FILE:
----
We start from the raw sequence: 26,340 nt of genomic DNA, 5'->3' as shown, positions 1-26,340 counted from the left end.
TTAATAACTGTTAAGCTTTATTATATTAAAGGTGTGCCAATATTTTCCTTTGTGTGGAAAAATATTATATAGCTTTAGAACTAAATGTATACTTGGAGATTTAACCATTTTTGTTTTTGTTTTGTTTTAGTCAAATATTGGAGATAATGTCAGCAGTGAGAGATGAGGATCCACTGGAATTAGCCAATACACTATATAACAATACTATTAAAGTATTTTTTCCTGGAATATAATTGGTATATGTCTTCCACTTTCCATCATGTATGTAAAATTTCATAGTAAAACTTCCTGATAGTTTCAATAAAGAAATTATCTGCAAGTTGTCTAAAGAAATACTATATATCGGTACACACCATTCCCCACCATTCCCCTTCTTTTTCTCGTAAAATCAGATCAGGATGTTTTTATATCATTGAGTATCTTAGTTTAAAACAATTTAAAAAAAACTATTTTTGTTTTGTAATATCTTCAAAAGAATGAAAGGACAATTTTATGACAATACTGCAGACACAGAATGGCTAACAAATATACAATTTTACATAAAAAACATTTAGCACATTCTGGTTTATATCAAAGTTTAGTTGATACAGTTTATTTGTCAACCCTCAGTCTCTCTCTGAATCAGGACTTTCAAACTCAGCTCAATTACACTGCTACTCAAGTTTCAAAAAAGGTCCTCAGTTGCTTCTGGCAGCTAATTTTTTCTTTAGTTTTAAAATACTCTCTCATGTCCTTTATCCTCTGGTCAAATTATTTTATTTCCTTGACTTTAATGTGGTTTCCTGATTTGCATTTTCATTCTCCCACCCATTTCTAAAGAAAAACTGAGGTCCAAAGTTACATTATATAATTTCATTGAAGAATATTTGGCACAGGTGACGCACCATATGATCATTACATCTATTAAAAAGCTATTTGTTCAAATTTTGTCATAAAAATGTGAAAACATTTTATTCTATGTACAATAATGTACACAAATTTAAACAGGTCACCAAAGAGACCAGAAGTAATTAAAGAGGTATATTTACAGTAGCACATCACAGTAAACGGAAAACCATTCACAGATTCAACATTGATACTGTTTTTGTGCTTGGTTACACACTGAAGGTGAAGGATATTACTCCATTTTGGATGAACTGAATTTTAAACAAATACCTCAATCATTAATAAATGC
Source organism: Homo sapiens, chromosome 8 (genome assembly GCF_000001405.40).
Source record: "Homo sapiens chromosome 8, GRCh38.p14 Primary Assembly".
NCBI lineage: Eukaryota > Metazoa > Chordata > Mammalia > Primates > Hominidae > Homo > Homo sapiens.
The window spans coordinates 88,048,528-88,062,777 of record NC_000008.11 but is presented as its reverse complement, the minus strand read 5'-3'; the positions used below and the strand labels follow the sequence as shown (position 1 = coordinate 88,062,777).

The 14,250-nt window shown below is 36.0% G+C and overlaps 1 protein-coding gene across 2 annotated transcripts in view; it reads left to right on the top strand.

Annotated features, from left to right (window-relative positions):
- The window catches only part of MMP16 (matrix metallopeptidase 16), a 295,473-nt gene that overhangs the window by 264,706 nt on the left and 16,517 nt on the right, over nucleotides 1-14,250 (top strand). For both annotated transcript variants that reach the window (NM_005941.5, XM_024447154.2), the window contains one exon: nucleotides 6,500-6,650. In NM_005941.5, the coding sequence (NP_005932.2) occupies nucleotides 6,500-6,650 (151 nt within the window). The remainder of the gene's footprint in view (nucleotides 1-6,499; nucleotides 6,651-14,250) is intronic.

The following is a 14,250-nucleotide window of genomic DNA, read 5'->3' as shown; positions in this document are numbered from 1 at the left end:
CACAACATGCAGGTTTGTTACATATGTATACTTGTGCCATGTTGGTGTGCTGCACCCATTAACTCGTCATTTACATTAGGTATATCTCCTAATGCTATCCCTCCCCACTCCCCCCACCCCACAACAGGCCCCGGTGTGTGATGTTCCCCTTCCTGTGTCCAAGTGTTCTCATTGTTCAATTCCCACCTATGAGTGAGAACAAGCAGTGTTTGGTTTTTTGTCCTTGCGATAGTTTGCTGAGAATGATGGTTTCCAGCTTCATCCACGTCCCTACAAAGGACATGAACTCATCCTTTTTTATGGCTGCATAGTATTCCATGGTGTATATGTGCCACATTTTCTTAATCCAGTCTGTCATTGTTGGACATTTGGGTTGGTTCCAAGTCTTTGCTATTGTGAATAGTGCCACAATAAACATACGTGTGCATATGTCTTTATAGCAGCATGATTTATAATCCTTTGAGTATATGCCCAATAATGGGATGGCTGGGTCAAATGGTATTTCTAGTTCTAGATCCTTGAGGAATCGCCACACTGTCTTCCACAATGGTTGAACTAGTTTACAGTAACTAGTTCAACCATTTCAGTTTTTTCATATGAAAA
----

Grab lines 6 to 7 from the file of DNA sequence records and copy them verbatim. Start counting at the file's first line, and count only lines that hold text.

The window spans coordinates 88,048,528-88,062,777 of record NC_000008.11 but is presented as its reverse complement, the minus strand read 5'-3'; the positions used below and the strand labels follow the sequence as shown (position 1 = coordinate 88,062,777).

The 14,250-nt window shown below is 36.0% G+C and overlaps 1 protein-coding gene across 2 annotated transcripts in view; it reads left to right on the top strand.